Kathleen Guler is the author of the four-part Macsen’s Treasure series of historical spy thrillers set in fifth century Britain. The final book in the series, A Land Beyond Ravens, won the 2010 Colorado Book Award and the 2010 National Indie Excellence Award, both in the historical fiction category. Other books in the series include: Into the Path of Gods, In the Shadow of Dragons and The Anvil Stone. Kathleen has also published numerous articles, essays, short stories, reviews, and poems. She is a member of the Historical Novel Society and earned her Masters degree in Ancient and Classical History, graduating with honors in November 2014. She is now working on a new novel consisting of three interconnected stories involving Scythian nomads and Celtic raiders set in the Black Sea region in the 4th century BC, Anglo-Saxon pirates off the coast of Britain in the sixth century AD, and intrepid archaeologists in the nineteenth century.
Autumn, AD 486
The Fort of Dinas Beris, Kingdom of Gwynedd, Britain
First light crept from the eastern horizon. Not a hint of breeze stirred. As motionless as the air, Claerwen lay curled on her side. Marcus slept, curved behind her, his face in her hair, an arm draped over her.
She spread her hand over the grass, still warm from the previous day’s heat. If green had a fragrance, she thought, it would have to be that of the rich, verdant grass of this place. Beneath her palm, the earth pulsed in its own heartbeat, its rhythm that of day and night, growth, death, rebirth. The birds and other creatures flew, roamed, always free but always somewhere near because it was home.
To lose Dinas Beris? The pain of that thought stung her in the heart. While she had understood the words the night before, now the realization settled in like an iron weight. Dinas Beris. The first place she had ever felt safe. In truth, of all the places she had lived, the only one. Not the place of her birth—that was to the southeast, a place dead to her, lost in her twelfth summer during the brutal, fiery attack she still saw in her mind when she shut her eyes. Places she had fled to since—a farmstead in Strathclyde’s southern fells, an inn in Caernarfon—none had ever felt like home. Places to which she had traveled, with Marcus or in search of him, or during the years of exile, none of them gave her any sense of attachment.
But Dinas Beris, the fort and its lands, lived. Here in the high meadow, beneath her hand that smoothed the grass, was the place she and Marcus had first made love more than twenty years past. Here they had often talked of building a summer house. She had even picked out the spot for the fire pit and had marked the circle for the walls with pebbles. But in the last several years, Marcus had always been traveling back and forth to his multitude of contacts in the months when it was the building-time. The summer house had waited. Now, perhaps, it might never be built at all.
Claerwen smoothed the grass again. If this land had become home and safe haven to her, Dinas Beris was necessary to the whole of Marcus from the day he had been born, passed to him through sixty generations of ancestors. She had no succinct explanation or description of how this was so. It simply was. Cut off his arm and he would bleed but survive. Take Dinas Beris and his soul would be riven to shreds, a soul that would then disappear from the eternal rhythm of life.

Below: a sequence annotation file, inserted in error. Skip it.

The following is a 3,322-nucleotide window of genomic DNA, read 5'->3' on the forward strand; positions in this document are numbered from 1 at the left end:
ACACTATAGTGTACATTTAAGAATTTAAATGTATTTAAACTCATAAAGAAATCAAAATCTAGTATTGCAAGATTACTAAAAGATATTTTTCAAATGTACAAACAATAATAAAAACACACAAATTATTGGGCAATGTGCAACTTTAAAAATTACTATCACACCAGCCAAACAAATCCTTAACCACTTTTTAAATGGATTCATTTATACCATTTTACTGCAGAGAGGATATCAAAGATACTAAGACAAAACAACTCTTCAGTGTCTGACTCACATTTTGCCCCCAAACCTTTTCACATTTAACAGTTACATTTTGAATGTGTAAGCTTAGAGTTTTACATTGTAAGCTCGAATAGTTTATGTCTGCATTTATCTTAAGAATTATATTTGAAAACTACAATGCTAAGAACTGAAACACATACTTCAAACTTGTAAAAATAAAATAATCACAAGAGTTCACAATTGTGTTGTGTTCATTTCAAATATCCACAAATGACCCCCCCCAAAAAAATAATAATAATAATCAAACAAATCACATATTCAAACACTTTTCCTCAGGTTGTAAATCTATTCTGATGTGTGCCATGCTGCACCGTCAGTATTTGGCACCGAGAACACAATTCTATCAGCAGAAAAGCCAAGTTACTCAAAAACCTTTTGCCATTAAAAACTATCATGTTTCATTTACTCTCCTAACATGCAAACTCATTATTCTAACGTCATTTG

Excerpt from Into the Path of Gods (nominated for the 2012 Colorado Book Award)
Dun Breatann, Kingdom of Strathclyde
Autumn, AD 463
They were coming. Every last one of them.
Marcus ap Iorwerth watched the warrior princes and high-ranking clanlords begin to assemble in Dun Breatann’s great hall. Extraordinary. All nine-and-twenty had obeyed the summons. That showed how Ceredig, lord of the large northern kingdom of Strathclyde, had a fine iron hold on all that happened within his lands, that in autumn fighting men could spare a few days’ travel for a rare gathering like this.
Aye, time to celebrate a good year of warlording. So they had been told. Please the gods they won’t have all cut each other’s throats by midnight.
Marcus suppressed a sardonic smile and let his thick black hair fall closely around his face. Dressed in the simple dark brown tunic and breeches of Dun Breatann’s slaves, he stalked to the hearth, a brick of dried peat across his arms. He imitated the empty-eyed gaze of the other slaves, stood with their slack-shouldered stance and dumped the new brick among the coals.
The rising rumble of voices, music from a small band of players and squeals from slave girls being pinched drowned out the hiss of the fire. Slowly he circuited the smoldering hearth, a large circular fire pit half-sunk into the center of the hall’s floor. Stones high enough to sit on encircled it. He poked at the coals, counting the men. Four-and-twenty so far. And like the leather drapes hung against the walls to cut draughts, Ceredig’s house guards ringed the hall, watching the men for trouble with aloof, cold eyes.
Trestles had been spread with platters of beef and venison, roast boar, bread, apples, pears, dried figs from the continent, jars of drink.
Several slaves had spent the day preparing the feast and were setting out the last of it. Marcus eyed the row of drinking horns, his tongue curling with thirst. Wouldn’t one filled with Ceredig’s good imported Roman wine taste fine indeed?